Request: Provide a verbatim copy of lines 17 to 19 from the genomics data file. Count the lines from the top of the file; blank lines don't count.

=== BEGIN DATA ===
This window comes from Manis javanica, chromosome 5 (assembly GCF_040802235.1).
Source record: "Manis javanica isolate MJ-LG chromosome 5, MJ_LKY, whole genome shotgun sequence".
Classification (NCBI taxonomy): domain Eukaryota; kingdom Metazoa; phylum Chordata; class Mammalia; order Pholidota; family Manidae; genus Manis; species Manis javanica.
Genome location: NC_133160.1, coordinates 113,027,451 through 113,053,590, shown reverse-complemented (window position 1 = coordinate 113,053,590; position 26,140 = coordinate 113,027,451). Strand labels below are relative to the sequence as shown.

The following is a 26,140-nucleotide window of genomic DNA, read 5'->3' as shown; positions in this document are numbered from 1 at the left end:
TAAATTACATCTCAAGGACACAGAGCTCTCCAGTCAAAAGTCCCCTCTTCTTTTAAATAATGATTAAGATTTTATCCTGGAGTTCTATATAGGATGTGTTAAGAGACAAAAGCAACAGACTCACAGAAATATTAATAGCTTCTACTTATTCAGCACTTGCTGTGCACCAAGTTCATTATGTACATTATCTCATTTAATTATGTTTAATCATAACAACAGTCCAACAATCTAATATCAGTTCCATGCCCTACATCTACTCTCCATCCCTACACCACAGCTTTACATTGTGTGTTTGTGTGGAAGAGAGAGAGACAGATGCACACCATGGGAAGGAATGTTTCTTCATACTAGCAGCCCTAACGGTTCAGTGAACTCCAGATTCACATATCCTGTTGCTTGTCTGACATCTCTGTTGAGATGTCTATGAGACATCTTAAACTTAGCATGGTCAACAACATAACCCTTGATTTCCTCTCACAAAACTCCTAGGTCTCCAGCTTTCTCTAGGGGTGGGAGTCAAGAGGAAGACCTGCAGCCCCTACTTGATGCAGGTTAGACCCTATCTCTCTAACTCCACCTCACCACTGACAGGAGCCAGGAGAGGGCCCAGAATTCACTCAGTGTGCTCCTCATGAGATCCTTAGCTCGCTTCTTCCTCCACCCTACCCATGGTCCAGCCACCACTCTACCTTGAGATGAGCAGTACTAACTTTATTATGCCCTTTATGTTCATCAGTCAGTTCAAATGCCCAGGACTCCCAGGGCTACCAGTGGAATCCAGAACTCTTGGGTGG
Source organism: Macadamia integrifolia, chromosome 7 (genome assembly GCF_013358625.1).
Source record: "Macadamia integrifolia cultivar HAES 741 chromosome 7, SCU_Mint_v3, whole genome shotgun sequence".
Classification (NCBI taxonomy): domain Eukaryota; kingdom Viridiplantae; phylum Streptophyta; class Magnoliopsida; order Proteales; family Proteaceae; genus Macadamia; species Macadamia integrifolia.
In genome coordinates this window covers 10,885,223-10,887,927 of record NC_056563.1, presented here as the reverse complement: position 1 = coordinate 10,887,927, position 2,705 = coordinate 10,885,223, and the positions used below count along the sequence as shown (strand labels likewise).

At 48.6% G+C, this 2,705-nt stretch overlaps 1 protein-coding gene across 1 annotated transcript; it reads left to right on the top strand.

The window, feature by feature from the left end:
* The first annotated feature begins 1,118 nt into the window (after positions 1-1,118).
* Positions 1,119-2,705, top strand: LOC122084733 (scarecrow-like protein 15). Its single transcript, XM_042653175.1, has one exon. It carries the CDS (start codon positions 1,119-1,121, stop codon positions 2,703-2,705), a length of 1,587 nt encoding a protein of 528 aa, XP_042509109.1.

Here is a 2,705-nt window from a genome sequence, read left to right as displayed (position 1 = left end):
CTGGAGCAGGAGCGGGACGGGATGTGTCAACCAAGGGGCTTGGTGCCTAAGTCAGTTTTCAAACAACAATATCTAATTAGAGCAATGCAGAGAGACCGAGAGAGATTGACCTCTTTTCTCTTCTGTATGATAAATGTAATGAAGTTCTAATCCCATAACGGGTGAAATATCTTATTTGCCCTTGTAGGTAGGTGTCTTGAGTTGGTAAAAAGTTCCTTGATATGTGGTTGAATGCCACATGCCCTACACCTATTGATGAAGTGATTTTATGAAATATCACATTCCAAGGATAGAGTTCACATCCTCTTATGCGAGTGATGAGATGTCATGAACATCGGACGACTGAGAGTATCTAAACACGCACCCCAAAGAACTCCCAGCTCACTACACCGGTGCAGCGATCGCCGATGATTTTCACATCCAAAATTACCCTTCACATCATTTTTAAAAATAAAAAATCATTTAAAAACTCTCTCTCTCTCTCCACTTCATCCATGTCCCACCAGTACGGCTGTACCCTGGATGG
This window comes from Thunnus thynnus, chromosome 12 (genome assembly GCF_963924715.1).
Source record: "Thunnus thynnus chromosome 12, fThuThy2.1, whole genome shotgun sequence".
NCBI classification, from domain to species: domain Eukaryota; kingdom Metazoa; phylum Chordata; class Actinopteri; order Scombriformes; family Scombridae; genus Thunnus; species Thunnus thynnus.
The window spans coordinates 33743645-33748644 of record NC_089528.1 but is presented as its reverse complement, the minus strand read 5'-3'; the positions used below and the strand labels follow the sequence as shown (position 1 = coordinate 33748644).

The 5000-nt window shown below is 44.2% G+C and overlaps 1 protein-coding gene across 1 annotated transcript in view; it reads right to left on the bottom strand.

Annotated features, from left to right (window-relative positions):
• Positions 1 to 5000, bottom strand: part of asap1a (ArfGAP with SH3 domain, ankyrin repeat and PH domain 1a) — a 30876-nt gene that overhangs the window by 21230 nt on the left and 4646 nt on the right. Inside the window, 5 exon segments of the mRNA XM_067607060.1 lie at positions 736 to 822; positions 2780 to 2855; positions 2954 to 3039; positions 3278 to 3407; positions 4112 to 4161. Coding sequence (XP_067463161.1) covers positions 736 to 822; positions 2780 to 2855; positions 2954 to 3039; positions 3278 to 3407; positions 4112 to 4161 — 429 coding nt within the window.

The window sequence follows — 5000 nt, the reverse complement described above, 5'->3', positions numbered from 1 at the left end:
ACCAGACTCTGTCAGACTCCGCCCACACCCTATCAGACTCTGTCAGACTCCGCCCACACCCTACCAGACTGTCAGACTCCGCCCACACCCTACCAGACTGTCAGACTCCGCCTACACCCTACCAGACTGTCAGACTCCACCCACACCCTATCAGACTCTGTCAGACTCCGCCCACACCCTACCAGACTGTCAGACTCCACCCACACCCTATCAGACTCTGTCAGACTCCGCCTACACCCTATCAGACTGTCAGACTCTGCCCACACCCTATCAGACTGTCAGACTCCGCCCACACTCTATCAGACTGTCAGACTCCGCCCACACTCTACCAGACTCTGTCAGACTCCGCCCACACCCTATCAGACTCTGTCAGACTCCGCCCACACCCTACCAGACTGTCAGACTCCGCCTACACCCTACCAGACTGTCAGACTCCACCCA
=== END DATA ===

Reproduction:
This window comes from Thunnus thynnus, chromosome 12 (genome assembly GCF_963924715.1).
Source record: "Thunnus thynnus chromosome 12, fThuThy2.1, whole genome shotgun sequence".
NCBI classification, from domain to species: domain Eukaryota; kingdom Metazoa; phylum Chordata; class Actinopteri; order Scombriformes; family Scombridae; genus Thunnus; species Thunnus thynnus.